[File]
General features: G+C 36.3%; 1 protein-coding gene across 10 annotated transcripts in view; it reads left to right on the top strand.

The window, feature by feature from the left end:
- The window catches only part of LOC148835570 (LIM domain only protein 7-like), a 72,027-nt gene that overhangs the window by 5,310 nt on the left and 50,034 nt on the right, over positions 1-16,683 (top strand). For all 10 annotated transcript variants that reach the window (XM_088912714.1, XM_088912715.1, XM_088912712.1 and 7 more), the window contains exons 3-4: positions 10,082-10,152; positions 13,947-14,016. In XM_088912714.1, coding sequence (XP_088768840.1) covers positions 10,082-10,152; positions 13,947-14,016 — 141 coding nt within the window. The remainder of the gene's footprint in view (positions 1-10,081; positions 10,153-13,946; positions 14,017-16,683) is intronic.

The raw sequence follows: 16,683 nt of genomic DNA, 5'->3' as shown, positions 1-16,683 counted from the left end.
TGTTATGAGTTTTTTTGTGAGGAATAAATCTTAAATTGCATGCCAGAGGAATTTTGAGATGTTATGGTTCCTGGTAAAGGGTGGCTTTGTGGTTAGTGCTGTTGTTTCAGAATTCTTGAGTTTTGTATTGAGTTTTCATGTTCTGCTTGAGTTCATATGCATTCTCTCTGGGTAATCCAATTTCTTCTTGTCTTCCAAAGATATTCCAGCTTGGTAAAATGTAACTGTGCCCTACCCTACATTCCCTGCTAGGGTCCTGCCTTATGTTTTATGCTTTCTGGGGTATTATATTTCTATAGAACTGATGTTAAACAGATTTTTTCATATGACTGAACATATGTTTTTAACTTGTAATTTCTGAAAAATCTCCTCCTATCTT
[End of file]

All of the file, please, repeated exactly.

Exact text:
General features: G+C 36.3%; 1 protein-coding gene across 10 annotated transcripts in view; it reads left to right on the top strand.

The window, feature by feature from the left end:
- The window catches only part of LOC148835570 (LIM domain only protein 7-like), a 72,027-nt gene that overhangs the window by 5,310 nt on the left and 50,034 nt on the right, over positions 1-16,683 (top strand). For all 10 annotated transcript variants that reach the window (XM_088912714.1, XM_088912715.1, XM_088912712.1 and 7 more), the window contains exons 3-4: positions 10,082-10,152; positions 13,947-14,016. In XM_088912714.1, coding sequence (XP_088768840.1) covers positions 10,082-10,152; positions 13,947-14,016 — 141 coding nt within the window. The remainder of the gene's footprint in view (positions 1-10,081; positions 10,153-13,946; positions 14,017-16,683) is intronic.

The raw sequence follows: 16,683 nt of genomic DNA, 5'->3' as shown, positions 1-16,683 counted from the left end.
TGTTATGAGTTTTTTTGTGAGGAATAAATCTTAAATTGCATGCCAGAGGAATTTTGAGATGTTATGGTTCCTGGTAAAGGGTGGCTTTGTGGTTAGTGCTGTTGTTTCAGAATTCTTGAGTTTTGTATTGAGTTTTCATGTTCTGCTTGAGTTCATATGCATTCTCTCTGGGTAATCCAATTTCTTCTTGTCTTCCAAAGATATTCCAGCTTGGTAAAATGTAACTGTGCCCTACCCTACATTCCCTGCTAGGGTCCTGCCTTATGTTTTATGCTTTCTGGGGTATTATATTTCTATAGAACTGATGTTAAACAGATTTTTTCATATGACTGAACATATGTTTTTAACTTGTAATTTCTGAAAAATCTCCTCCTATCTT